If you’re here, you likely know that hemp is the plant used to produce CBD oil and various other CBD products. This much is true – hemp contains an abundance of healthy cannabinoids but is low in THC, making it perfect for producing CBD supplements. However, its uses don’t stop there.
In a world where the environment is becoming increasingly important to us, sustainable practices and agriculture techniques are essential. Our consumption and spending habits are killing the planet, and we need to do something about it.
As it turns out, hemp has a huge number of sustainable uses that we could look to in a time of need. The Farm Bill 2018 has now legalized the cultivation of hemp throughout the United States – but what could we use it for now that we have it?
In this article, we check out five awesome uses for hemp that we think could help us to be greener.
First… What Actually is Hemp?
Before we begin, let’s briefly go over what hemp actually is. Hemp is a member of the Cannabis sativa classification of plants; a member of the Cannabaceae family. Marijuana also belongs to this plant classification, but there is an important distinction. While hemp contains less than 0.3% THC, marijuana can contain up to 30% of this psychoactive compound.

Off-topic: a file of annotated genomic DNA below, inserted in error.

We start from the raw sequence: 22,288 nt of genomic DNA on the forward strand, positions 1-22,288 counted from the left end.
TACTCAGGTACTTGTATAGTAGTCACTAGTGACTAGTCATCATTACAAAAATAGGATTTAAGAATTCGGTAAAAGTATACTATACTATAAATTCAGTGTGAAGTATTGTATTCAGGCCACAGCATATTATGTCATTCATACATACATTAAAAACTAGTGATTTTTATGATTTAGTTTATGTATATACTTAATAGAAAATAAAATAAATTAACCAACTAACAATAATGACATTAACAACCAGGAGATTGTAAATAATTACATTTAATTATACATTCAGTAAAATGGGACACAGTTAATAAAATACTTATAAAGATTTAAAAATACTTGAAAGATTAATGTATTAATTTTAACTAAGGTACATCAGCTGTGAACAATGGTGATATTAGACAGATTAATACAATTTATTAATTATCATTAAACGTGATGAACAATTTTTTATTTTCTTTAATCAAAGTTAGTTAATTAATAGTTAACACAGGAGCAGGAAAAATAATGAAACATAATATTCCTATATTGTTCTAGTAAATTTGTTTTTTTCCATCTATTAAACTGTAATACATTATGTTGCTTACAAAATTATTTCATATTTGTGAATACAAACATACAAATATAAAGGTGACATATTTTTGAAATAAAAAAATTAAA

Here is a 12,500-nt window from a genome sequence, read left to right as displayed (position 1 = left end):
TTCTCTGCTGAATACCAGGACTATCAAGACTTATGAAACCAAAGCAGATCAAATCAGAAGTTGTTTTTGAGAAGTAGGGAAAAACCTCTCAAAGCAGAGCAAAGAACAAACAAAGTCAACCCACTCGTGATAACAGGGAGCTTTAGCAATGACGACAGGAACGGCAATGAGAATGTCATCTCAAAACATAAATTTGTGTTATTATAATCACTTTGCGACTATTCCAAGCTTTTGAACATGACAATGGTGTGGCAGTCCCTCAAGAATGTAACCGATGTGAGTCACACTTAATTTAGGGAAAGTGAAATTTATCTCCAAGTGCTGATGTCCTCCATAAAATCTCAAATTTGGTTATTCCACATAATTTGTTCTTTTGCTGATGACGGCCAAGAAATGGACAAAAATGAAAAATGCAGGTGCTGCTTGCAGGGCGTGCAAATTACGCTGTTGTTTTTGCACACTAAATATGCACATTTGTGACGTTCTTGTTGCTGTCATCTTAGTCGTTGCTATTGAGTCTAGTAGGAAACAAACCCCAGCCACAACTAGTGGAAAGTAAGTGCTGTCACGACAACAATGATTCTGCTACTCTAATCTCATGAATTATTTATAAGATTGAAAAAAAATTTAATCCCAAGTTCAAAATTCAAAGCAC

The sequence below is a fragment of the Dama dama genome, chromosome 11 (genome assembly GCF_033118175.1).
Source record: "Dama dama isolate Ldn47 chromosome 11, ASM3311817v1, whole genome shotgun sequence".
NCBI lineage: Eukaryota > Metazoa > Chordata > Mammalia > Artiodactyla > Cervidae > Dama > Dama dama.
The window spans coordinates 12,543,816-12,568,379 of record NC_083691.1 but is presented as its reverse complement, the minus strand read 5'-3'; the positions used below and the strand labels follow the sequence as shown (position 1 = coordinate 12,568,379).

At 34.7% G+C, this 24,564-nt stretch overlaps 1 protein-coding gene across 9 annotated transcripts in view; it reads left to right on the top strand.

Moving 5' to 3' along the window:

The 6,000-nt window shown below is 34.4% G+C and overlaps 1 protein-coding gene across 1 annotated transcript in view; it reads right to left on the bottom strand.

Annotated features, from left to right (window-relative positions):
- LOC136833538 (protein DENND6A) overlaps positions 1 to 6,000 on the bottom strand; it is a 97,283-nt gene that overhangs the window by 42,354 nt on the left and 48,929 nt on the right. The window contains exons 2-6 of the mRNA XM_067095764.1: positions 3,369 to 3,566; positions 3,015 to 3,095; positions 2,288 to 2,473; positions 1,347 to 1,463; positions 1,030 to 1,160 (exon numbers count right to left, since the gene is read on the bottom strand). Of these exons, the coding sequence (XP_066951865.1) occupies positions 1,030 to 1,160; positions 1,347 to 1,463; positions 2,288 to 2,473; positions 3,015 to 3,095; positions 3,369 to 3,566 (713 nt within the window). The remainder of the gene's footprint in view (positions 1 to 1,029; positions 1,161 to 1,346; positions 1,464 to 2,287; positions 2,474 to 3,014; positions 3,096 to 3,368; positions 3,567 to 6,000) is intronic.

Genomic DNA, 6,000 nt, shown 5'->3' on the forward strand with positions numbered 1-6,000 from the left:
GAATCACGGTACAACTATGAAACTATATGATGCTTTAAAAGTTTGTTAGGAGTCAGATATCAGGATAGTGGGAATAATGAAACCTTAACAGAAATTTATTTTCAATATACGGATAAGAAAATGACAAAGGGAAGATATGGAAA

When marijuana became outlawed at the beginning of the 20th century, hemp was unfortunately banned as well. But before its unfortunate demise at the hands of the law, human beings had a long and prosperous relationship with the hemp plant.
Hemp is a wild plant that first grew in Central Asia. Hemp fibers have been dated to 2800 BCE in China, and researchers also have evidence that it spread to Europe during the Middle Ages. The plants can grow densely packed together with fairly little water, sometimes reaching as high as 2-3 meters. This meant that farming hemp was easy for our ancestors, who barely had to tend to hemp as it grew.
But why did humans take so kindly to hemp?